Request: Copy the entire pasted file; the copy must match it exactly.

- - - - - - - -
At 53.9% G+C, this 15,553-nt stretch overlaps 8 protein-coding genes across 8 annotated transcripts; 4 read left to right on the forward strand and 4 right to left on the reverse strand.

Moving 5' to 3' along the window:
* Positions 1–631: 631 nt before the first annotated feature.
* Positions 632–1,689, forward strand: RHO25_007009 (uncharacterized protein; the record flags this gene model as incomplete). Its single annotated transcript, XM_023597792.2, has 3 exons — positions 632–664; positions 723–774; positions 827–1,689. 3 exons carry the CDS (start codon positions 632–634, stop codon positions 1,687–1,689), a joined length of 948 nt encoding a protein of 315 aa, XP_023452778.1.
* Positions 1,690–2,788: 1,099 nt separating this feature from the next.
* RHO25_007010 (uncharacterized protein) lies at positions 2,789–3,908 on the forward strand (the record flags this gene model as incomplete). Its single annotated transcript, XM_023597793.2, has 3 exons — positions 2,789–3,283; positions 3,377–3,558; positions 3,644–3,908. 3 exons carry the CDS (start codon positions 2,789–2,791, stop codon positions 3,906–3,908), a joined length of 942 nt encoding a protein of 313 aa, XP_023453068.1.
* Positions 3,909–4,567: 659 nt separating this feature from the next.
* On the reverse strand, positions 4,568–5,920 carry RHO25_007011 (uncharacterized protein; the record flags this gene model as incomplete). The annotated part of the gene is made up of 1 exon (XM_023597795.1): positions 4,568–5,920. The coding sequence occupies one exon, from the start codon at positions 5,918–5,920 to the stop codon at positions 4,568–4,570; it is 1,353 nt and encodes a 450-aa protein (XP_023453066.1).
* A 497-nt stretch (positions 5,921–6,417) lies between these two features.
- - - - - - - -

At 53.9% G+C, this 15,553-nt stretch overlaps 8 protein-coding genes across 8 annotated transcripts; 4 read left to right on the forward strand and 4 right to left on the reverse strand.

Moving 5' to 3' along the window:
* Positions 1–631: 631 nt before the first annotated feature.
* Positions 632–1,689, forward strand: RHO25_007009 (uncharacterized protein; the record flags this gene model as incomplete). Its single annotated transcript, XM_023597792.2, has 3 exons — positions 632–664; positions 723–774; positions 827–1,689. 3 exons carry the CDS (start codon positions 632–634, stop codon positions 1,687–1,689), a joined length of 948 nt encoding a protein of 315 aa, XP_023452778.1.
* Positions 1,690–2,788: 1,099 nt separating this feature from the next.
* RHO25_007010 (uncharacterized protein) lies at positions 2,789–3,908 on the forward strand (the record flags this gene model as incomplete). Its single annotated transcript, XM_023597793.2, has 3 exons — positions 2,789–3,283; positions 3,377–3,558; positions 3,644–3,908. 3 exons carry the CDS (start codon positions 2,789–2,791, stop codon positions 3,906–3,908), a joined length of 942 nt encoding a protein of 313 aa, XP_023453068.1.
* Positions 3,909–4,567: 659 nt separating this feature from the next.
* On the reverse strand, positions 4,568–5,920 carry RHO25_007011 (uncharacterized protein; the record flags this gene model as incomplete). The annotated part of the gene is made up of 1 exon (XM_023597795.1): positions 4,568–5,920. The coding sequence occupies one exon, from the start codon at positions 5,918–5,920 to the stop codon at positions 4,568–4,570; it is 1,353 nt and encodes a 450-aa protein (XP_023453066.1).
* A 497-nt stretch (positions 5,921–6,417) lies between these two features.